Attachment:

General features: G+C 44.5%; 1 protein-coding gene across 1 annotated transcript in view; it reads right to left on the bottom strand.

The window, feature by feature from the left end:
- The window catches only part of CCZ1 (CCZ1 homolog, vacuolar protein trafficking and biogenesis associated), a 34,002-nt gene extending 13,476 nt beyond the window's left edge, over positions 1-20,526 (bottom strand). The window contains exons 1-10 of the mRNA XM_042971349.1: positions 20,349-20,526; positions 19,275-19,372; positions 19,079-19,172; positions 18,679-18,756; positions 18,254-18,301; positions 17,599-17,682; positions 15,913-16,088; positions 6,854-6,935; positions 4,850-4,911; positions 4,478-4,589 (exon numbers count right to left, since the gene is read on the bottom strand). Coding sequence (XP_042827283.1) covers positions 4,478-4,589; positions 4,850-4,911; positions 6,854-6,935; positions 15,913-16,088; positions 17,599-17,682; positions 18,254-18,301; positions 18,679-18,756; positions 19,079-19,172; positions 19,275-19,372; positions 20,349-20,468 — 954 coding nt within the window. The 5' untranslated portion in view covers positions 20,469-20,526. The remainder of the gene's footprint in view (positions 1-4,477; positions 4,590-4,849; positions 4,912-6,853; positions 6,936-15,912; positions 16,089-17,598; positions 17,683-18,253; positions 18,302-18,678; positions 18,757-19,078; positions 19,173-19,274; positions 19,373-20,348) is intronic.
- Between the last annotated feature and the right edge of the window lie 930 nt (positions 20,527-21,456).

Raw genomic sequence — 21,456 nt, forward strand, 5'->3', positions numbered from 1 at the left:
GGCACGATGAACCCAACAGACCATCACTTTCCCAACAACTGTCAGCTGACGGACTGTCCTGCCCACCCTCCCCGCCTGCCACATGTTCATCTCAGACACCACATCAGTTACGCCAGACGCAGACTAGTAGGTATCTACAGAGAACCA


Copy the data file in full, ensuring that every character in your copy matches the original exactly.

General features: G+C 44.5%; 1 protein-coding gene across 1 annotated transcript in view; it reads right to left on the bottom strand.

The window, feature by feature from the left end:
- The window catches only part of CCZ1 (CCZ1 homolog, vacuolar protein trafficking and biogenesis associated), a 34,002-nt gene extending 13,476 nt beyond the window's left edge, over positions 1-20,526 (bottom strand). The window contains exons 1-10 of the mRNA XM_042971349.1: positions 20,349-20,526; positions 19,275-19,372; positions 19,079-19,172; positions 18,679-18,756; positions 18,254-18,301; positions 17,599-17,682; positions 15,913-16,088; positions 6,854-6,935; positions 4,850-4,911; positions 4,478-4,589 (exon numbers count right to left, since the gene is read on the bottom strand). Coding sequence (XP_042827283.1) covers positions 4,478-4,589; positions 4,850-4,911; positions 6,854-6,935; positions 15,913-16,088; positions 17,599-17,682; positions 18,254-18,301; positions 18,679-18,756; positions 19,079-19,172; positions 19,275-19,372; positions 20,349-20,468 — 954 coding nt within the window. The 5' untranslated portion in view covers positions 20,469-20,526. The remainder of the gene's footprint in view (positions 1-4,477; positions 4,590-4,849; positions 4,912-6,853; positions 6,936-15,912; positions 16,089-17,598; positions 17,683-18,253; positions 18,302-18,678; positions 18,757-19,078; positions 19,173-19,274; positions 19,373-20,348) is intronic.
- Between the last annotated feature and the right edge of the window lie 930 nt (positions 20,527-21,456).

Raw genomic sequence — 21,456 nt, forward strand, 5'->3', positions numbered from 1 at the left:
GGCACGATGAACCCAACAGACCATCACTTTCCCAACAACTGTCAGCTGACGGACTGTCCTGCCCACCCTCCCCGCCTGCCACATGTTCATCTCAGACACCACATCAGTTACGCCAGACGCAGACTAGTAGGTATCTACAGAGAACCA